We use our imagination to create cool stuff for the kids in and around the house. We made a ‘swimmingpool‘ from an old watertank and protected the rims so they can safely play in the pool. It has been quite dry in Costa Rica for the time of year, so unfortunately there has been a lack of rain. As we have a well that relies on rain, we could not fill the swimming pool with water from the tap. We showered at the beach in front of a local hotel and waited until it rained again to fill up the pool (and shower again in the house). You can imagine the joy when they woke up to a full pool!
There are a lot of insects and animals around the house. Cows for example. The kids love to sit in the window to watch the cows. We name the cows and talk about a day in the life of a cow: how they look, if they give milk, what they eat, we count the cows, put them in groups by color. Practice this in different languages. Lots of nice games to invent involving the cows. Isa and Vesper rescue insects that got lost in our house: mainly (flying) beetles and sometimes a centipede. They put a piece of paper on the floor and put the beetle on top of it to carry it outside.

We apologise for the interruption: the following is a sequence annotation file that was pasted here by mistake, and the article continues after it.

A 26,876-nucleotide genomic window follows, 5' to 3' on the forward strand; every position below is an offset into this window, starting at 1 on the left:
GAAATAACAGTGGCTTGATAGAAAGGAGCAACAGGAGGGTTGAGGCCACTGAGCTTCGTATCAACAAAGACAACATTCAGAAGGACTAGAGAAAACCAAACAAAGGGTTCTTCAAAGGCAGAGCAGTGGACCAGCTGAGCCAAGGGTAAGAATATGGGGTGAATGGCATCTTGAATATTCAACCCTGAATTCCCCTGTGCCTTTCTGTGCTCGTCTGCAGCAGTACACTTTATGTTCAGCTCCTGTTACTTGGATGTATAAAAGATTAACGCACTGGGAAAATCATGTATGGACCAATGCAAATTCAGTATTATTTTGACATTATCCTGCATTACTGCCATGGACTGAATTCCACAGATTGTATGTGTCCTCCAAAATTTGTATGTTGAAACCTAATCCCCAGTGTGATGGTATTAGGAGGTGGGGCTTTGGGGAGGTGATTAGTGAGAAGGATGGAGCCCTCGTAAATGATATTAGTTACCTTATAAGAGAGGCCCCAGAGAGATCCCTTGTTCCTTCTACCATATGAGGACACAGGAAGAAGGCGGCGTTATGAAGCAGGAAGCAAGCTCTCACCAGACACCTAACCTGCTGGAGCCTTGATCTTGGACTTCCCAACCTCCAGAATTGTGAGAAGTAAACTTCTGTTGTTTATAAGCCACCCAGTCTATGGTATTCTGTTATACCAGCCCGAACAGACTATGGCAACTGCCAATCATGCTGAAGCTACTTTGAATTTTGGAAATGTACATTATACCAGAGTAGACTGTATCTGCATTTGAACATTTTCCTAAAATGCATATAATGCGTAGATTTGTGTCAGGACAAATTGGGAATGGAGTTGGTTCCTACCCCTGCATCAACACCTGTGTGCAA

Of course there is lots of drawing and painting activity going on during quarantine. Isa loves numbers and letters and started writing them in a small ‘first letters‘ book. Vesper loves to wildly put color on himself. Isa also loves this and we do it often. They shower themselves afterwards and clean the bathroom with a spunge. Everything is an activity!